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Tips for healthy spinal discs

Mykel Mason, doctor of chiropractic, shown bending the knees and curving the low back forwards which will increase disc pressure, in picture 1; and shown lifting a box bending his knees and hips keeping the low back straight to reduce disc pressure in picture 2.

July 11th, 2016 619 post views

Lumbar Disc: My top tips to protect your spinal discs

My top tips to protect your spinal discs is the first of a group of self-help blog posts I am planning. As a chiropractor at Lushington Chiropractic in Eastbourne, people often ask me what they can do to help themselves and so this is my opportunity to share advice with everyone.

      1.Drink plenty of water. The disc is primarily made up of water. The disc is made up of two parts: a jelly centre and harder onion skin like layers on the outside. This jelly centre allows for the movement in the spine and also for shock absorption. So every time you step, jump or walk the discs help to absorb that pressure. If it wasn’t for the water in the disc, this could not happen.

Often after having imaging of the low back such as an MRI, people are told that they have dehydration within their discs. Part of this can be due to actually not drinking enough water. Water is essential for a healthy disc.

    2.Reduce alcohol, caffeine and nicotine. Following on from the previous point, all three of these are known to dehydrate the disc. So, as important as it is to drink water, it is also important to limit these as best you can. Obviously if you do have lots of these, it’s incredibly important that you do everything else on this list to keep the discs healthy.

   3. Keep moving. The disc in the spine has a very poor blood supply and gets all the nutrients it needs through a process called imbibing. This is where fluid is moved in and out of the disc taking nutrients with it. This process only occurs with movement. Therefore if you do not move, you do not get the nutrients you need. This is also why having a well-hydrated disc is very important. The more dehydrated the disc, the less fluid you move and the fewer nutrients you get.

Pressure in kilograms placed upon the low back spinal disc in different positions. Lying on your back 25kg, side lying 75kg, standing straight 100kg, leaning forwards 150kg, leaning forwards with a weight in you’re the hands 220kg, sitting 140kg, sitting slouched forwards 185kg, sitting slouched forward with a weight in the hands 275kg. Table from original research by Nachemson, 1981.

The table shows the pressure exerted on the low back disc in different postures in kilograms.


    4. Take care when lifting and bending. We all know by now that we should be bending our knees when we lift heavy objects. However, lots of people pay less attention to how their upper body bends during this motion. Many people are bending with their backs as well as their knees. This puts extra pressure on the disc (see below chart). This chart shows that bending whilst standing increases the pressure on the disc by an extra 50%, e.g. if you have 100kgs pressure on the disc standing up straight, when you bend forward it will be 150kgs pressure. Imagine if you then add a weight in your hand, like a heavy box. This will put even more unnecessary pressure on the low back discs.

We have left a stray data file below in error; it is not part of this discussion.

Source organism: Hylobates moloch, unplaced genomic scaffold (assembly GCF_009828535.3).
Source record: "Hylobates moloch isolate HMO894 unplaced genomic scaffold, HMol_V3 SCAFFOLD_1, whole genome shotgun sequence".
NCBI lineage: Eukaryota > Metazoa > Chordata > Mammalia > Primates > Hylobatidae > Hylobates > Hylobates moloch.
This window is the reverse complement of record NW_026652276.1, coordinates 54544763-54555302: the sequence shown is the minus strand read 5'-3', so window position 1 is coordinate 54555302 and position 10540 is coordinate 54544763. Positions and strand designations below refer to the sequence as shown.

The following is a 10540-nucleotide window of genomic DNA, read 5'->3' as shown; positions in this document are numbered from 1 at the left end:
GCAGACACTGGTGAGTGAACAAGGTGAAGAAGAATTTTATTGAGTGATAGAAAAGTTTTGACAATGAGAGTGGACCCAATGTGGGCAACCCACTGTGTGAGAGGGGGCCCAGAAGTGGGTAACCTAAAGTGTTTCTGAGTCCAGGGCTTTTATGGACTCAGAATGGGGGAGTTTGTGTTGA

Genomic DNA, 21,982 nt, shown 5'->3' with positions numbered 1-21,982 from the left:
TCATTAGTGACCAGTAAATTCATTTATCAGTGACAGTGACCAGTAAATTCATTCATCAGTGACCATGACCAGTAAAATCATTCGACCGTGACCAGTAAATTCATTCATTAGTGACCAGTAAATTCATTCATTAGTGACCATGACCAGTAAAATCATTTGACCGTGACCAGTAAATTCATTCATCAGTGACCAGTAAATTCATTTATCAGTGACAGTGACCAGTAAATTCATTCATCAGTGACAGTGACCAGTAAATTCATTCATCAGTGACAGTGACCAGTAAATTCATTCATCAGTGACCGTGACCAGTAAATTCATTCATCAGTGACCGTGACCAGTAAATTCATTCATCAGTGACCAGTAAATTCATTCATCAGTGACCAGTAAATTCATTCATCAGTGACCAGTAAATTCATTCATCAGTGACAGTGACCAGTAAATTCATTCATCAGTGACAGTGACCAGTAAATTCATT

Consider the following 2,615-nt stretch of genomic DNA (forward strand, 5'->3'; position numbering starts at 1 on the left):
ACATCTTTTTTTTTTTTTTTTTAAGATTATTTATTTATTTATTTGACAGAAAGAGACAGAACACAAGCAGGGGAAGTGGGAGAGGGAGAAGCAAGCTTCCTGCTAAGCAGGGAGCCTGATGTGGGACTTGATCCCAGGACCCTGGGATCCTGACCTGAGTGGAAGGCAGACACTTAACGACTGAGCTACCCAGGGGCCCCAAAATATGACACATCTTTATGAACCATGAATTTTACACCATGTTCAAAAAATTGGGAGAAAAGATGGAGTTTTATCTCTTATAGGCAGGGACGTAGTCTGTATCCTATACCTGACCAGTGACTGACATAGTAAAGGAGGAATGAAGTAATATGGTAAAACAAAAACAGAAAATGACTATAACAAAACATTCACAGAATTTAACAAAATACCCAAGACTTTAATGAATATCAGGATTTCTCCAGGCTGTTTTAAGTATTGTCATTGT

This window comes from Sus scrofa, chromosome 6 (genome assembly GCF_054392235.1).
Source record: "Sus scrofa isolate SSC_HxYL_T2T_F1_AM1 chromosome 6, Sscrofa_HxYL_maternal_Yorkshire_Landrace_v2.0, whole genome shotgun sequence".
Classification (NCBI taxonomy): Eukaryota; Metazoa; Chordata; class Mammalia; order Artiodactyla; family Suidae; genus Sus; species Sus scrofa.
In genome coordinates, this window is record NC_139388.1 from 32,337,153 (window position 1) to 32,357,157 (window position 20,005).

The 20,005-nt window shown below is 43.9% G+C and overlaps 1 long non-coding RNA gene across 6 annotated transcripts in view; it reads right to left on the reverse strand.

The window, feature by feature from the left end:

Good and poor lifting techniques

Mykel Mason, doctor of chiropractic, shown bending the knees and curving the low back forwards which will increase pressure on the discs.

In the picture of me lifting a box you can see me demonstrating poor  lifting techniques. Poor lifting will increase the pressure on the lumbar discs.

Mykel Mason, doctor of chiropractic, shown lifting a box bending his knees and hips keeping the low back straight to reduce pressure on discs.

This is the correct way to lift to ensure you reduce disc pressure.

Avoid twisting and bending at the same time. This puts extra pressure on the disc and therefore makes you more susceptible to injury. How many times have you heard people say, “I just bent over to grab something and my back went!” Often this is when people are doing a combination of bending and twisting.


5. Pay attention to your posture. The same as point 4: disc pressures are displayed in the table. This shows the difference in the pressure on the disc with a good sitting posture and a poor sitting posture. These days it is incredibly important to keep posture as good as possible as most of us spend most of the day sitting at a desk.

If you do this, it is incredibly important that you keep your posture as good as possible to keep the discs as healthy as possible. Obviously take regular breaks as well so that we can do what it says in point 3 and keep moving.

If you like these tips there are more tips on my website.

Yours in health,

Mykel Mason your Eastbourne Chiropractor



Categories: Health and Advice from Expert Chiropractors in Eastbourne

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